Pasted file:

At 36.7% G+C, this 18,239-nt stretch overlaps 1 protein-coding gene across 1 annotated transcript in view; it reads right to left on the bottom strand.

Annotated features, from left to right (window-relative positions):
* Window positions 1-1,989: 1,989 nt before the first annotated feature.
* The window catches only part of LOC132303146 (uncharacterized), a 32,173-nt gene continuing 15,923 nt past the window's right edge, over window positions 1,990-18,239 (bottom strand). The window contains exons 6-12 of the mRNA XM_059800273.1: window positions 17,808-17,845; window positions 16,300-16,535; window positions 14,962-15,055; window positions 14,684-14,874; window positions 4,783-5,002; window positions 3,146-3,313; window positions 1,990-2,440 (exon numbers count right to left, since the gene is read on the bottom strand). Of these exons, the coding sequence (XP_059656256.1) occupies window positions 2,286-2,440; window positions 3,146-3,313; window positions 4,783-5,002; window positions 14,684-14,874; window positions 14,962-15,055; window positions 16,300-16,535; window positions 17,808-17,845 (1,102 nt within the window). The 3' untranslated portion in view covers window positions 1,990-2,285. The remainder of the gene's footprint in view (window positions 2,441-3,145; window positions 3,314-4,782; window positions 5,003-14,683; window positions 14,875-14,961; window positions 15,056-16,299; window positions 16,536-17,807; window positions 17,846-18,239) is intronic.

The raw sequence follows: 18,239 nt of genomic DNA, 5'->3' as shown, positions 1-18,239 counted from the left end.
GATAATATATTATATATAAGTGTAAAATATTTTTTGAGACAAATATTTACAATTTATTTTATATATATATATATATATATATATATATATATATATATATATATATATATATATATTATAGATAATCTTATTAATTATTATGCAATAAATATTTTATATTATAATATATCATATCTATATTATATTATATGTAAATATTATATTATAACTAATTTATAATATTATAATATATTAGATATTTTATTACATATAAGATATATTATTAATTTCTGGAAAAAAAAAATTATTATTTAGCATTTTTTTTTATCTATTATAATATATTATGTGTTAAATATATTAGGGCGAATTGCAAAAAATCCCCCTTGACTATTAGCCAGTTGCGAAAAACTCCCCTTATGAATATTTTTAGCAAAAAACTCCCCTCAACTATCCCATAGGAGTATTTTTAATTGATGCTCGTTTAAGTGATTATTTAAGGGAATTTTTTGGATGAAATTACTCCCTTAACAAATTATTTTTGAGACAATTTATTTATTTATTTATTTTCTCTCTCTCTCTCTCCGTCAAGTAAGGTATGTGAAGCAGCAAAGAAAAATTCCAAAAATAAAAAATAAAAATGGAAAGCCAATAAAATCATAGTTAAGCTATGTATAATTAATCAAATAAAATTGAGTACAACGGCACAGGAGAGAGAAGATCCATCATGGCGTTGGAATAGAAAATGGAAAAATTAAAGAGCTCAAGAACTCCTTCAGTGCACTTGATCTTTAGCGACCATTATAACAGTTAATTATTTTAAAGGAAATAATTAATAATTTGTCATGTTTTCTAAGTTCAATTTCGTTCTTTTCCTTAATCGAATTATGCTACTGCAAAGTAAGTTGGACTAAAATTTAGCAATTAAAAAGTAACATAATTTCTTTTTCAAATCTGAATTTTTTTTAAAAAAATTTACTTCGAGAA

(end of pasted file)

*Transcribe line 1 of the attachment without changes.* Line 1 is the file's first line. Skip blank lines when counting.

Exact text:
At 36.7% G+C, this 18,239-nt stretch overlaps 1 protein-coding gene across 1 annotated transcript in view; it reads right to left on the bottom strand.